Report for the years : 2012 - 2013
Executive Summary
The present account on the project on "Development of an Atlas of Cancer in Punjab State" is the First Report covering the calendar years 2012 and 2013. Under this project, a cost-effective design and plan using advances in modern electronic information technology, was conceived, to collate and process relevant data on cancer. This was mainly to have an idea of patterns of cancer in parts of the Punjab state not covered by the registries under the National Cancer Registry Programme (NCRP) of the Indian Council of Medical Research (ICMR). Wherever possible, it was also envisaged to calculate estimates of cancer incidence.
Knowledge of patterns of cancer is important to know what type of cancer is occurring where and if possible how much and to what extent. Only this will provide a background to search answers to questions related to causation of cancer, a baseline for undertaking, monitoring and evaluation of cancer control measures, and an environment for administering optimum care and measuring outcome.

The data that has been collated by the NCRP over the years has shown that over 80-85% of registered cases of cancer has a microscopic diagnosis and that over 70% of cancers are treated with radiation singly or in combination with other forms of cancer directed treatment. Accordingly, the basic principle of working in this study was to have the departments of pathology and radiation oncology (in medical colleges and hospitals) as the main points of capture of information on cancer cases. However, several other clinicians working in oncology actively collaborated.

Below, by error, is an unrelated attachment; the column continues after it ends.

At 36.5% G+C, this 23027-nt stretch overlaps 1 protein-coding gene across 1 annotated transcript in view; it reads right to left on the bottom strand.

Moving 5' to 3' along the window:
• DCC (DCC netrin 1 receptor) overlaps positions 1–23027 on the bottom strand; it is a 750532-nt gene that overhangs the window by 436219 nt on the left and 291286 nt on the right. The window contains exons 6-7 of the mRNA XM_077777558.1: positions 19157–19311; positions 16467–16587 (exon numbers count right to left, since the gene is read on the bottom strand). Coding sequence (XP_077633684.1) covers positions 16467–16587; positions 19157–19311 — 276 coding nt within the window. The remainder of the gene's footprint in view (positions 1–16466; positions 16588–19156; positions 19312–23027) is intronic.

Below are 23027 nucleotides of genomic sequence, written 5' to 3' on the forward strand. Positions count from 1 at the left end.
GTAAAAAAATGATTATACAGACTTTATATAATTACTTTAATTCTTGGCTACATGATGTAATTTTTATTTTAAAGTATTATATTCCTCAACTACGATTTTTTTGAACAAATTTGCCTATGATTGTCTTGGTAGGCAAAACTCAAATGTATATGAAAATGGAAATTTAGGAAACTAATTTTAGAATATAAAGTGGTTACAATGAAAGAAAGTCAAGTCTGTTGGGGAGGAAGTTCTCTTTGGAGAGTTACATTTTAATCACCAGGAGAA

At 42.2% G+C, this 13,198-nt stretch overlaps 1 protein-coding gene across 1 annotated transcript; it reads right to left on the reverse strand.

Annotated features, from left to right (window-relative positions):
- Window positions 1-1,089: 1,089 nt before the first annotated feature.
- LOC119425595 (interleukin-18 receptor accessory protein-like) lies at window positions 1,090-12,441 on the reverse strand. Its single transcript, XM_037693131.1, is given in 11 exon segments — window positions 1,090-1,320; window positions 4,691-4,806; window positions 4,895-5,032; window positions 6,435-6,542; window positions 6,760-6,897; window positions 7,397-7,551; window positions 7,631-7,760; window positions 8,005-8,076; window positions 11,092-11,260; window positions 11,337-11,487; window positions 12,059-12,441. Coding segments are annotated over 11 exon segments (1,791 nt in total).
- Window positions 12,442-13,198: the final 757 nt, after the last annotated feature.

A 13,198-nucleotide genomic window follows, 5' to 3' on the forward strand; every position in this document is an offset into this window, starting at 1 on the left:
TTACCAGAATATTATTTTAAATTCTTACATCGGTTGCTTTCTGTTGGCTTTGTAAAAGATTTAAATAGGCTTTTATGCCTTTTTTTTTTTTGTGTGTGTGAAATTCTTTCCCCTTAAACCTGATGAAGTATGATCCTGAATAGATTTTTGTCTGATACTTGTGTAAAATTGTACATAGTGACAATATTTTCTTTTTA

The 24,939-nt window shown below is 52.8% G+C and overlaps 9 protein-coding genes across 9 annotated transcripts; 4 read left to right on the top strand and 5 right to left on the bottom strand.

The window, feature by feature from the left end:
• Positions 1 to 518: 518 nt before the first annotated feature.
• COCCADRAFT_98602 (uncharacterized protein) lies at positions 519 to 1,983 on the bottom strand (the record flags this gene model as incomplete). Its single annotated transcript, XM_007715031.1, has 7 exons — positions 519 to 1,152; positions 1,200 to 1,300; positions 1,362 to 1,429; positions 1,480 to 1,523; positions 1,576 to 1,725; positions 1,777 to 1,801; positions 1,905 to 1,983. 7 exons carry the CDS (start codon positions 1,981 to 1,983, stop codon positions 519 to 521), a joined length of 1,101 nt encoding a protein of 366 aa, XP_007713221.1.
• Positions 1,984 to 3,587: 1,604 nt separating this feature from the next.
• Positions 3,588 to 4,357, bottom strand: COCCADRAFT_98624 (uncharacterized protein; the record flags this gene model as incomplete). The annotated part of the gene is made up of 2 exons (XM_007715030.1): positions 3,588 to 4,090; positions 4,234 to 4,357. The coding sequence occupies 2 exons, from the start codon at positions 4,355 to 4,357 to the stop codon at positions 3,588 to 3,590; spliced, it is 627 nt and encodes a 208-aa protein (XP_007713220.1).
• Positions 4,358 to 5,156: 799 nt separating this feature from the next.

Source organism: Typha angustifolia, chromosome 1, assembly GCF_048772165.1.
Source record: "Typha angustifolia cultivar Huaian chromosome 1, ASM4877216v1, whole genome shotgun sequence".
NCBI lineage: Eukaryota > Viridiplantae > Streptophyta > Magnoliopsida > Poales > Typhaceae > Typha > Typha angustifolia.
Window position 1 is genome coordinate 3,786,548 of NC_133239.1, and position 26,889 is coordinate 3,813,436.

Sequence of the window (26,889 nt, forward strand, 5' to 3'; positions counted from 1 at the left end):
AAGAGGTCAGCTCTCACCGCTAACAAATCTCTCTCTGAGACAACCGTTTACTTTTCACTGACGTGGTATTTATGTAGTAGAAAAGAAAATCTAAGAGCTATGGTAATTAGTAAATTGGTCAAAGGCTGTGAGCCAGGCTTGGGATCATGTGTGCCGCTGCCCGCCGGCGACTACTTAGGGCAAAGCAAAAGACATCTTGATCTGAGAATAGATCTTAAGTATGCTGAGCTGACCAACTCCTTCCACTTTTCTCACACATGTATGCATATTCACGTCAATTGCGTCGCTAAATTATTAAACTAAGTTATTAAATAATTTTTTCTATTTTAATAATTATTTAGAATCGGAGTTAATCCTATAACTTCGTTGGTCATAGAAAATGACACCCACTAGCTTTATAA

Accordingly, all medical colleges pathology labs, civil hospitals and individual oncologists throughout the state were contacted for their interest to collaborate in the project. Those who responded were supplied with core forms for collecting basic information (mainly patient identification details including area of living, and site and morphology of tumour) and provided guidelines for collecting this information on all malignant cases reported in the department of pathology from 2011. Visits were made to these potential collaborating centres and on the spot instructions given. During the visits their need for support was assessed depending on the infrastructure and average number of malignancies reported per annum and data collation provided. Intense training workshops in different regions of the state were held. Principles of cancer registration, data collation, transmission and fundamentals of epidemiology constituted the thrust areas of training at the workshops. The workshops and visits contributed a great deal to the success of the project.

As in the earlier project on “Development of an Atlas of Cancer in India” the internet was identified as the primary communication medium for collecting the data. Collaborating centres were given an individual login-ID and password with detailed instructions on entering the core patient information and steps for onward transmission. The data so transmitted was downloaded ii periodically at the Coordinating Centre of the NCRP – now the National Centre for Disease Informatics and Research. Data was also received from MMPCRK patients. Several detailed checks were done on the data so as to meet international standards. Where needed, clarification was sought from individual centres. A variety of duplicate checks to ensure that no case was counted twice were also carried out. Strict inclusion criteria were adopted.